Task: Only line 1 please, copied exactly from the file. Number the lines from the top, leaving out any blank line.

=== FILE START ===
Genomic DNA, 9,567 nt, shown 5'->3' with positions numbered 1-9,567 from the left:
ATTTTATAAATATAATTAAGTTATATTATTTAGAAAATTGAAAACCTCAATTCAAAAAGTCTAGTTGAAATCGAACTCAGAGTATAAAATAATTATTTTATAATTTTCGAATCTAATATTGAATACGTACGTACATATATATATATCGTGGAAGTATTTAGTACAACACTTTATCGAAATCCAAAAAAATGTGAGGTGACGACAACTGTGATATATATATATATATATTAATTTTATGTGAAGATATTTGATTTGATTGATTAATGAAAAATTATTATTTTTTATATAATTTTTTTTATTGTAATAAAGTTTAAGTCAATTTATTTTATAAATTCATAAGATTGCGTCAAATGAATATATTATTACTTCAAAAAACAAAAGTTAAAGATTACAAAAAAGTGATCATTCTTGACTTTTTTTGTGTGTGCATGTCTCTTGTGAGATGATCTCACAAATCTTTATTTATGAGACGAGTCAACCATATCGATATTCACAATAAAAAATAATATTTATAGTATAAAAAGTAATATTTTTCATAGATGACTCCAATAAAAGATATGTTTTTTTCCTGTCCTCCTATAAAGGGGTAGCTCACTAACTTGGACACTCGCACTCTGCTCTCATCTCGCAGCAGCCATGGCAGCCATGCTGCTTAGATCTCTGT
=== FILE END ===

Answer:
Genomic DNA, 9,567 nt, shown 5'->3' with positions numbered 1-9,567 from the left: